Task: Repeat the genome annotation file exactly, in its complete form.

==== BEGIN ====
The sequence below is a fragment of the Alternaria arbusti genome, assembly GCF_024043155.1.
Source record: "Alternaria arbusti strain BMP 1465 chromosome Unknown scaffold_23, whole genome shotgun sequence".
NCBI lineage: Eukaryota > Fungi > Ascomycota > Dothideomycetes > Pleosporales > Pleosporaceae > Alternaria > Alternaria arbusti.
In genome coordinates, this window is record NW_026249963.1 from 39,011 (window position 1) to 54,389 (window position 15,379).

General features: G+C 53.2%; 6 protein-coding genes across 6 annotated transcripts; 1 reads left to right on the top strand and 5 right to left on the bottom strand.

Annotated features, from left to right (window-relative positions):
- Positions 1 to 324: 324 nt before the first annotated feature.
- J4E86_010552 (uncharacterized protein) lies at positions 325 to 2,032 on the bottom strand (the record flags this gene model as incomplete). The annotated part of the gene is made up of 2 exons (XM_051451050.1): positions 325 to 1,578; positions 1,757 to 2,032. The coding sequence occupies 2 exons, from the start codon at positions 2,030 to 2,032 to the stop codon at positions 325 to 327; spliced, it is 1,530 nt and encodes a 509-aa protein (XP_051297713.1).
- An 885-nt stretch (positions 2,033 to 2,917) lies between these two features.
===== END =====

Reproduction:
The sequence below is a fragment of the Alternaria arbusti genome, assembly GCF_024043155.1.
Source record: "Alternaria arbusti strain BMP 1465 chromosome Unknown scaffold_23, whole genome shotgun sequence".
NCBI lineage: Eukaryota > Fungi > Ascomycota > Dothideomycetes > Pleosporales > Pleosporaceae > Alternaria > Alternaria arbusti.
In genome coordinates, this window is record NW_026249963.1 from 39,011 (window position 1) to 54,389 (window position 15,379).

General features: G+C 53.2%; 6 protein-coding genes across 6 annotated transcripts; 1 reads left to right on the top strand and 5 right to left on the bottom strand.

Annotated features, from left to right (window-relative positions):
- Positions 1 to 324: 324 nt before the first annotated feature.
- J4E86_010552 (uncharacterized protein) lies at positions 325 to 2,032 on the bottom strand (the record flags this gene model as incomplete). The annotated part of the gene is made up of 2 exons (XM_051451050.1): positions 325 to 1,578; positions 1,757 to 2,032. The coding sequence occupies 2 exons, from the start codon at positions 2,030 to 2,032 to the stop codon at positions 325 to 327; spliced, it is 1,530 nt and encodes a 509-aa protein (XP_051297713.1).
- An 885-nt stretch (positions 2,033 to 2,917) lies between these two features.